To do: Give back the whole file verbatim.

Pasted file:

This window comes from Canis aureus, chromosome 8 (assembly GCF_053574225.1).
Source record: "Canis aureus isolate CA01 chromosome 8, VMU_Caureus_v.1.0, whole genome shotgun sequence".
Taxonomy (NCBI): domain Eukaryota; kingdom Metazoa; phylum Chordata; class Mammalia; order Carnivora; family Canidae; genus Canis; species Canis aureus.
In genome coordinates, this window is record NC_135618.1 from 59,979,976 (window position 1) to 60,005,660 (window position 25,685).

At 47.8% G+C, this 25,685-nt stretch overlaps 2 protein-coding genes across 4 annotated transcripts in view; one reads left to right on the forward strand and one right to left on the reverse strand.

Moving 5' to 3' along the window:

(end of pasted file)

This window comes from Canis aureus, chromosome 8 (assembly GCF_053574225.1).
Source record: "Canis aureus isolate CA01 chromosome 8, VMU_Caureus_v.1.0, whole genome shotgun sequence".
Taxonomy (NCBI): domain Eukaryota; kingdom Metazoa; phylum Chordata; class Mammalia; order Carnivora; family Canidae; genus Canis; species Canis aureus.
In genome coordinates, this window is record NC_135618.1 from 59,979,976 (window position 1) to 60,005,660 (window position 25,685).

At 47.8% G+C, this 25,685-nt stretch overlaps 2 protein-coding genes across 4 annotated transcripts in view; one reads left to right on the forward strand and one right to left on the reverse strand.

Moving 5' to 3' along the window: